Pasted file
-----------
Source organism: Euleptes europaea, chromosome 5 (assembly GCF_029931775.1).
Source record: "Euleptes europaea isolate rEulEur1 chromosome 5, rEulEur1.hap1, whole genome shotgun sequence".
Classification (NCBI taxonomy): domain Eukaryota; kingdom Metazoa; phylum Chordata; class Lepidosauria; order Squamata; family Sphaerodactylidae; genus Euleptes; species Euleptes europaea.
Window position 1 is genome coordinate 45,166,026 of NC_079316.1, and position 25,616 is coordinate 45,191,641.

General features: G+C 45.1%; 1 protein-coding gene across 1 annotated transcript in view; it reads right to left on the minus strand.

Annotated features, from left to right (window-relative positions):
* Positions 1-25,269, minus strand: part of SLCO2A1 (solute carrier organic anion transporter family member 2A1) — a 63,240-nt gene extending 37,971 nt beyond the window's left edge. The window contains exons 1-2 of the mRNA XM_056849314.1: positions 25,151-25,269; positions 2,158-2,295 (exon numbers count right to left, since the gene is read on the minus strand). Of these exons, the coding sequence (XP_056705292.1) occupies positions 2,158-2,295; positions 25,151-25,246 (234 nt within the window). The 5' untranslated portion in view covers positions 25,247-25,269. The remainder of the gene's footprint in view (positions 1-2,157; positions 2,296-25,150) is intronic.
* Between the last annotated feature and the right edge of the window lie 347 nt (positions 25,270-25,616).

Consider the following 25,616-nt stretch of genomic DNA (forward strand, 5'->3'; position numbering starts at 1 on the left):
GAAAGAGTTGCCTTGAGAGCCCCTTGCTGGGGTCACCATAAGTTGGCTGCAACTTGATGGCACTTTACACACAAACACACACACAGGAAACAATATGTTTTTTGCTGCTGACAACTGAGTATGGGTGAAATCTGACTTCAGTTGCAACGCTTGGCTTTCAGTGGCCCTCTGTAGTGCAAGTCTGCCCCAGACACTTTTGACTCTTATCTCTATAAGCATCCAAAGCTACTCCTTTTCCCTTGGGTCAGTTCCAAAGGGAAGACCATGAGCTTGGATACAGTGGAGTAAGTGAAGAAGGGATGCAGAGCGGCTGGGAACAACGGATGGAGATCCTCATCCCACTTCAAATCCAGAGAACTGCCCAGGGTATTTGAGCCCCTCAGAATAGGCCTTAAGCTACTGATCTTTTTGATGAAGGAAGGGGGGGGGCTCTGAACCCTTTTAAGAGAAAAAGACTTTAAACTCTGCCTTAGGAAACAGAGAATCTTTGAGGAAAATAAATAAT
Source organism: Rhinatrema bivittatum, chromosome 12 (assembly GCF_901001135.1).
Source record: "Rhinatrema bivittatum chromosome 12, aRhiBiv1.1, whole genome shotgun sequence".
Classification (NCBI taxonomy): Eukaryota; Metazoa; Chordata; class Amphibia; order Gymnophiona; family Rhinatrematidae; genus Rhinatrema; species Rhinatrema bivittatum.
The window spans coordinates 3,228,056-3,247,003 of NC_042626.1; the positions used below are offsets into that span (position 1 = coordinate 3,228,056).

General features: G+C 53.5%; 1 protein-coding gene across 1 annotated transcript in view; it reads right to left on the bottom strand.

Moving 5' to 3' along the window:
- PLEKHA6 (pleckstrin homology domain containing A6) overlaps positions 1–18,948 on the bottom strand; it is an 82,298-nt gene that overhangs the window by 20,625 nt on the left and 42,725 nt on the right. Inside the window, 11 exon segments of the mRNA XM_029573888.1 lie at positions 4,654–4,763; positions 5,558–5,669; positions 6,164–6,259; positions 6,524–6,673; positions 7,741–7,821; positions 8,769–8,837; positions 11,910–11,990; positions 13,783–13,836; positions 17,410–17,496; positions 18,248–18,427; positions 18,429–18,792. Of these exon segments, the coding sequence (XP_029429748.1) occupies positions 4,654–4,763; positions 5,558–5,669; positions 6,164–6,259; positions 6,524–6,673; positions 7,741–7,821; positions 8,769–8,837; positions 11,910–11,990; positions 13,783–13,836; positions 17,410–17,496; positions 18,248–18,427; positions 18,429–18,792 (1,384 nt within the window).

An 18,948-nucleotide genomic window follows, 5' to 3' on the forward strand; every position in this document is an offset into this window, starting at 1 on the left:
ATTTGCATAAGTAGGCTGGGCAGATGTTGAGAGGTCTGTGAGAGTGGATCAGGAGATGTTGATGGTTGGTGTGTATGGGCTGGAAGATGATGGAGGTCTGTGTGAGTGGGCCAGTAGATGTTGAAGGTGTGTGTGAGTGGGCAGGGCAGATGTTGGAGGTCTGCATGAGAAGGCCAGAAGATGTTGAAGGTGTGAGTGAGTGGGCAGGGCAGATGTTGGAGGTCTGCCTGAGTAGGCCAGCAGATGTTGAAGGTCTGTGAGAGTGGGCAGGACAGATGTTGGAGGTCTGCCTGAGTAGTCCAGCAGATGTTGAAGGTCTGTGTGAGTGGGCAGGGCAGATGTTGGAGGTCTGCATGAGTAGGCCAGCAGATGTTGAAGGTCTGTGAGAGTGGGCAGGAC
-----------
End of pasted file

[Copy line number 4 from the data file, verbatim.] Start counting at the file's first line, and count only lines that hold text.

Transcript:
Window position 1 is genome coordinate 45,166,026 of NC_079316.1, and position 25,616 is coordinate 45,191,641.